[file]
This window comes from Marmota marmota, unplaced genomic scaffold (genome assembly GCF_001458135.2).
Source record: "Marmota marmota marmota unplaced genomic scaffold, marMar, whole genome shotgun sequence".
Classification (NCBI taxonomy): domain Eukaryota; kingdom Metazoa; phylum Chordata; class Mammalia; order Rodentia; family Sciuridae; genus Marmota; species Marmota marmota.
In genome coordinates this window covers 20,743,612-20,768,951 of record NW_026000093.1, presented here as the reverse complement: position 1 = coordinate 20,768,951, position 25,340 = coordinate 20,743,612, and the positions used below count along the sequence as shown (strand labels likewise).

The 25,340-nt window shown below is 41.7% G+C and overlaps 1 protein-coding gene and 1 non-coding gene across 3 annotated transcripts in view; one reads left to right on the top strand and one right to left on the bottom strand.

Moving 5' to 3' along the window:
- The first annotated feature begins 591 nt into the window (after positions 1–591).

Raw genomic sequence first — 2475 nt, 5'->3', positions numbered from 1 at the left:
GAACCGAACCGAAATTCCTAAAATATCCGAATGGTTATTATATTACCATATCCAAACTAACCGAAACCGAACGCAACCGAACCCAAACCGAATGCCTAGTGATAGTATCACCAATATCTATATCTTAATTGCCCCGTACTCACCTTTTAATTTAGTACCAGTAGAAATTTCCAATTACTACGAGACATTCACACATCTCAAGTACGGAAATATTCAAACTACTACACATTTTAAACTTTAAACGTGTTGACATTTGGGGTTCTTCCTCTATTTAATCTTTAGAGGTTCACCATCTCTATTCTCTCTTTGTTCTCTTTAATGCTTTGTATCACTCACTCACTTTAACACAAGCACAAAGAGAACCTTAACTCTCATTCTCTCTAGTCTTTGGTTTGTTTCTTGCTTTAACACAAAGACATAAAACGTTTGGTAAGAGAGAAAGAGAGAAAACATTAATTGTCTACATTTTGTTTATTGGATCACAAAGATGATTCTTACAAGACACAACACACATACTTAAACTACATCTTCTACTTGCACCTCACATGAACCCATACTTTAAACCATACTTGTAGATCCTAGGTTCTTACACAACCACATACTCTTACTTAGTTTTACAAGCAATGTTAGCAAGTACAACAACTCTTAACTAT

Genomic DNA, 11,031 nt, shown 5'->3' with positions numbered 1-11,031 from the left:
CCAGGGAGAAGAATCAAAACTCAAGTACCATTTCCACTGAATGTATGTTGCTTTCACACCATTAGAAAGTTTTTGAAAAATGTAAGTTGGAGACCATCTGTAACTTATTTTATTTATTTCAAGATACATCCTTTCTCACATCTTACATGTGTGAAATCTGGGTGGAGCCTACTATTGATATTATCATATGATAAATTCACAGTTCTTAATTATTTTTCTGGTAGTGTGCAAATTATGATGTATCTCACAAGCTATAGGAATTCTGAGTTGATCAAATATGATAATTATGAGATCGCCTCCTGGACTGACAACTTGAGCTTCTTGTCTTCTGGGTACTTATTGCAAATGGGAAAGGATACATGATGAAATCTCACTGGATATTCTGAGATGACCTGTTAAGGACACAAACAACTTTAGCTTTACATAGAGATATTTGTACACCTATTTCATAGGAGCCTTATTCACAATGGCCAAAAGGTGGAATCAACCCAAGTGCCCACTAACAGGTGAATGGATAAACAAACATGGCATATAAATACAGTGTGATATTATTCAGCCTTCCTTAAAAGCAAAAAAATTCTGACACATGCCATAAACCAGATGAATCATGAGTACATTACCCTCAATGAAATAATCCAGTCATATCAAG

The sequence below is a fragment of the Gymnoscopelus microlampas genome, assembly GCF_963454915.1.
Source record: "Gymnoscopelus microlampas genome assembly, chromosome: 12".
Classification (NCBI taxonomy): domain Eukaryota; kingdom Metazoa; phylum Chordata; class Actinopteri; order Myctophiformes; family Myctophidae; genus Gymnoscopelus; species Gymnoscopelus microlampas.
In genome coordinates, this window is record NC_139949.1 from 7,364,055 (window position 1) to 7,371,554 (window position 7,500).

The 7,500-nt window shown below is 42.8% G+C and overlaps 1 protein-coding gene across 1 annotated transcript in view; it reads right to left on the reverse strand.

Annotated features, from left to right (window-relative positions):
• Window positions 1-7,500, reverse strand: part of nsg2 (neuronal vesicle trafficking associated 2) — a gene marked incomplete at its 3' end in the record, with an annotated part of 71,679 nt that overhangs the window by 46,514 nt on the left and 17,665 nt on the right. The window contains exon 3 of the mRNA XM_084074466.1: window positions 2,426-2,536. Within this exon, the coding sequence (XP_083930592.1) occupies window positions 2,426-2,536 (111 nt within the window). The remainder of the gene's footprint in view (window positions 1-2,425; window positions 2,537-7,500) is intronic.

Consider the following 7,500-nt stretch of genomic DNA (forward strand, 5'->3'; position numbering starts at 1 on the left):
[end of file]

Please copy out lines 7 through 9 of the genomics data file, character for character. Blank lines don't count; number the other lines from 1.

- The first annotated feature begins 591 nt into the window (after positions 1–591).

Raw genomic sequence first — 2475 nt, 5'->3', positions numbered from 1 at the left:
GAACCGAACCGAAATTCCTAAAATATCCGAATGGTTATTATATTACCATATCCAAACTAACCGAAACCGAACGCAACCGAACCCAAACCGAATGCCTAGTGATAGTATCACCAATATCTATATCTTAATTGCCCCGTACTCACCTTTTAATTTAGTACCAGTAGAAATTTCCAATTACTACGAGACATTCACACATCTCAAGTACGGAAATATTCAAACTACTACACATTTTAAACTTTAAACGTGTTGACATTTGGGGTTCTTCCTCTATTTAATCTTTAGAGGTTCACCATCTCTATTCTCTCTTTGTTCTCTTTAATGCTTTGTATCACTCACTCACTTTAACACAAGCACAAAGAGAACCTTAACTCTCATTCTCTCTAGTCTTTGGTTTGTTTCTTGCTTTAACACAAAGACATAAAACGTTTGGTAAGAGAGAAAGAGAGAAAACATTAATTGTCTACATTTTGTTTATTGGATCACAAAGATGATTCTTACAAGACACAACACACATACTTAAACTACATCTTCTACTTGCACCTCACATGAACCCATACTTTAAACCATACTTGTAGATCCTAGGTTCTTACACAACCACATACTCTTACTTAGTTTTACAAGCAATGTTAGCAAGTACAACAACTCTTAACTAT